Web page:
10 Super Foods for Baby Boomers Over 50
Eating healthy is important at any age but becomes especially crucial for baby boomers over 50. Why?
Okay, the bad news first. As we get older, our bodies go through some major changes, as nutritional expert Tara Collingwood M.S., RDN points out in an interview for Newsmax. “Men and women alike are susceptible to bone loss, muscle loss, hormonal changes, and the dreaded middle age spread,” the dietitian explains. “We see and feel these changes in our achy joints, vision impairment, heart complications, weight gain, decreased memory retention, and lack of energy — all of which are tied directly to nutrition. “
The good news? Eating the right foods can help prevent diseases, maintain a healthy metabolism, and help you look and feel good.
With that in mind, here are 10 super foods that boast a high nutrient-to-calorie ratio to keep your body performing optimally. You’ll notice that some of these age-defying and disease-fighting super foods are items that you may already love and are sitting inside your refrigerator or pantry.
#1 Wild Salmon
The American Heart Association recommends eating fish two times a week, particularly fatty fish like salmon. Salmon is packed with vitamin D, potassium, B vitamins, and other important minerals, but that’s not all. Fatty fish are high in omega-3 fatty acids, which helps fight inflammation, removes triglycerides from the blood, benefits arthritis, and may even help with memory loss and dementia. (By the way, omega-3 can also be found in other fatty, cold-water fish like herring, sardines, rainbow trout, cod, tuna, and mackerel.)
In addition, salmon is a complete protein, meaning it contains all of the essential amino acids. This is important since protein is what our bodies use for maintenance and repair. No wonder experts often put salmon at the top of their list of healthy foods that promote good health!
#2 Chia Seeds
Chia seeds are tiny, nutritional, energy-boosting dynamos – in fact, they’re the single richest source of plant-based omega-3 fatty acids you can buy. They’re loaded with antioxidants, protein, minerals, plus soluble and insoluble fiber to help digestion.
The seeds are also a “complete protein” – which means they contain all nine essential amino acids, which is incredibly rare for a plant-based source of protein. Another benefit? These little seeds have an unusual property – they swell to more than five times their weight in liquid. That means adding a spoonful or two to meals will help you feel fuller. If you’re trying to lose a few pounds, this can be helpful!
So here are a few fun facts about this super food. Although chia seeds have only become a popular health food recently, they’ve been around a long time as a staple of Mayan and Aztec diets. In fact, “chia” means “strength” in the Mayan language. Aztec warriors were known to use the seeds to give them high energy and endurance, especially during battles. And in case you’re wondering, these seeds are the same ones used for the iconic Ch-Ch-Ch-Chia Pets that allow you to “grow” garden animals and characters. However, the seeds in these kits aren’t approved for consumption, so head to a grocery or drugstore to reap the health benefits.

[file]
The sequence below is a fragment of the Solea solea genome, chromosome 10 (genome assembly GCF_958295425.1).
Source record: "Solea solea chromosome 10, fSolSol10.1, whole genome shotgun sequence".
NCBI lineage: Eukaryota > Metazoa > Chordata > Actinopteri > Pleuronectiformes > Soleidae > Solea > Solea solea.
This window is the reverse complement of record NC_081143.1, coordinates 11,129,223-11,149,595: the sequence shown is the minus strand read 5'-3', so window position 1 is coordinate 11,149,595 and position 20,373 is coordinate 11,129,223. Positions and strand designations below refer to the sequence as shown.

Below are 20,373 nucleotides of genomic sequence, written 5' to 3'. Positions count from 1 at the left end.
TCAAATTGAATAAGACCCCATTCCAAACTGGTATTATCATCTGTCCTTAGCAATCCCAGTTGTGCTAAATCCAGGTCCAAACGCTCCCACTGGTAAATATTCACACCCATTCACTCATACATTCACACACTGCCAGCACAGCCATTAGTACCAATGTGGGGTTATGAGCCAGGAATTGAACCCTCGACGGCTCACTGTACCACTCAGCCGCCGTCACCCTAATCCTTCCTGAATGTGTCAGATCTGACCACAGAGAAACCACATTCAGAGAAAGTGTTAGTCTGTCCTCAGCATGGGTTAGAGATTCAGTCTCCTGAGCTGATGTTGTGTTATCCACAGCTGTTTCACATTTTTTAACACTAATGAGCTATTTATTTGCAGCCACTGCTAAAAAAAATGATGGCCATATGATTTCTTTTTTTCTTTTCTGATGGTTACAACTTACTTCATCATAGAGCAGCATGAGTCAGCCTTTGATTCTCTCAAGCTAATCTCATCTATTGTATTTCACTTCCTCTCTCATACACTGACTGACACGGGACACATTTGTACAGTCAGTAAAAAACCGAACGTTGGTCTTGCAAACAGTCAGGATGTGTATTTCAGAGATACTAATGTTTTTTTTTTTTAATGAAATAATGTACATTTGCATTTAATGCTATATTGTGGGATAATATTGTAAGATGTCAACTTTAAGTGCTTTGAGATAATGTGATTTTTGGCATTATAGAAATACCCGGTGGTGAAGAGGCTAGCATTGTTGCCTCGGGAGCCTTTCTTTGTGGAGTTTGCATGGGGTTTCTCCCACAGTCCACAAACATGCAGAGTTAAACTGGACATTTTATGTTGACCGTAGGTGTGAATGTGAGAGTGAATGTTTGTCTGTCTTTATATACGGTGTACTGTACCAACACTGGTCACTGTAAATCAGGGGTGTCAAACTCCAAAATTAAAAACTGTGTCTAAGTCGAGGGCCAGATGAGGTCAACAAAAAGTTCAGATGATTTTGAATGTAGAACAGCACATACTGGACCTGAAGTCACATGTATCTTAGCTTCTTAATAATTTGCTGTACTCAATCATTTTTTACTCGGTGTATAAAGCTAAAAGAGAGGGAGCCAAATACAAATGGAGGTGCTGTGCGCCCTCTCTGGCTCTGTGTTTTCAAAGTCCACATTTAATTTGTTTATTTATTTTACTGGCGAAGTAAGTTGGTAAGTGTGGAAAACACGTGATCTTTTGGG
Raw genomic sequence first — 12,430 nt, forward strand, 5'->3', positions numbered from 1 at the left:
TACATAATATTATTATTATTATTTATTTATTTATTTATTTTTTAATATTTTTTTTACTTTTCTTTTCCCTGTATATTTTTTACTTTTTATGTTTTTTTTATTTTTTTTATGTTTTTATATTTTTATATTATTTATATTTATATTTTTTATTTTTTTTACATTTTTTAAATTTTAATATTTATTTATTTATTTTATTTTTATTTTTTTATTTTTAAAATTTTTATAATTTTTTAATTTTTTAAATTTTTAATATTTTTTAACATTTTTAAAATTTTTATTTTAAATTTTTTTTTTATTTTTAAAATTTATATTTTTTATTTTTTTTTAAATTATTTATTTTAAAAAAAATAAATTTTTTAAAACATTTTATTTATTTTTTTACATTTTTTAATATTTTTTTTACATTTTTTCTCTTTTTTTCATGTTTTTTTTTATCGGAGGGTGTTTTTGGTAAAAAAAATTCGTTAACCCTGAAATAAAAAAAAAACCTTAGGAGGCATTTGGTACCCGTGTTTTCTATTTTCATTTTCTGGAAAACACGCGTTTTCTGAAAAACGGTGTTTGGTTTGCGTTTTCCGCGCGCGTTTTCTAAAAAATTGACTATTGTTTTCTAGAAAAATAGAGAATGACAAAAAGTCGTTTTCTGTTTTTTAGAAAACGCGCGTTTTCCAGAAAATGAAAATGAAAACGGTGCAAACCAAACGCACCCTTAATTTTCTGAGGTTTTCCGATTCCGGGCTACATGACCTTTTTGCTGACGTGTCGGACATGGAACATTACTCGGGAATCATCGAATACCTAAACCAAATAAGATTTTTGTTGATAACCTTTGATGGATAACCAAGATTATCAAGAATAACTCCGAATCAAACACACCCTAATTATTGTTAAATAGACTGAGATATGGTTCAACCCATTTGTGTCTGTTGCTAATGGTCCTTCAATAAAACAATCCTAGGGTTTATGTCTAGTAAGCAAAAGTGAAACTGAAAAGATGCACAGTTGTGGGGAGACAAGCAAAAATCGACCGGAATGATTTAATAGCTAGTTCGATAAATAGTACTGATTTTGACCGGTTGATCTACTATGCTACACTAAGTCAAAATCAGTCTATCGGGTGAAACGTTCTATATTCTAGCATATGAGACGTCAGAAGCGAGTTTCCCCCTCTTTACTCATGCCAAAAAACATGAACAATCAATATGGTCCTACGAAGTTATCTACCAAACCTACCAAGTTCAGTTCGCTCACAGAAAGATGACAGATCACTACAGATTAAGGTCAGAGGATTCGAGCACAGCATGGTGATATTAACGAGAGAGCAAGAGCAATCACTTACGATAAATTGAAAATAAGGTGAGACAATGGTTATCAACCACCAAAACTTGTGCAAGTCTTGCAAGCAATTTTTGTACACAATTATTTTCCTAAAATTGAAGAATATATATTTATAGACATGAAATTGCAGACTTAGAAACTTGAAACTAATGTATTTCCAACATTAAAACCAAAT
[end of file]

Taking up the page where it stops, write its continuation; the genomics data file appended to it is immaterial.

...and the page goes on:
These nutritious seeds are virtually tasteless, so you can add them to just about anything including oatmeal, yogurt, smoothies, sauces, breakfast cereals, soups, and salads. Or if you’re making pancakes, waffles, muffins, or homemade granola, toss in some seeds. Another popular way to eat the seeds is by making “chia pudding.” Just mix some seeds with one cup of liquid like almond milk. After 15 minutes or so, the seeds “swell” and the pudding is ready to eat. Add some fruit, nuts, or other toppings to add flavor. Just be careful about eating spoonfuls of the seeds by themselves which could pose a choking hazard.
This unique and nutritious fruit contains 20 different vitamins and minerals along with antioxidants including carotenoids lutein and zeaxanthin which are important for eye health. Surprisingly, avocados have more potassium than bananas- an important mineral that most people don’t get enough of that can help reduce blood pressure.
Other bonuses: Avocados contain monounsaturated fatty acids, which numerous studies have shown can help lower levels of ‘bad’ LDL cholesterol while boosting ‘good’ HDL cholesterol. These fruits are also high in omega-3 fatty acids which, as previously mentioned, help remove triglycerides from the blood and lower inflammation.
These small berries are packed with nutrients including vitamins, potassium, minerals and antioxidants. Blueberries and blackberries contain high levels of soluble fiber which is beneficial for maintaining a healthy weight, lowering cholesterol, maintaining healthy blood sugar levels, and lowering blood pressure.
The berries rank the highest of any fruit for antioxidants including concentrated levels of flavonoids, a natural brain booster that helps reduce age-related declines in motor skills and cognitive activity.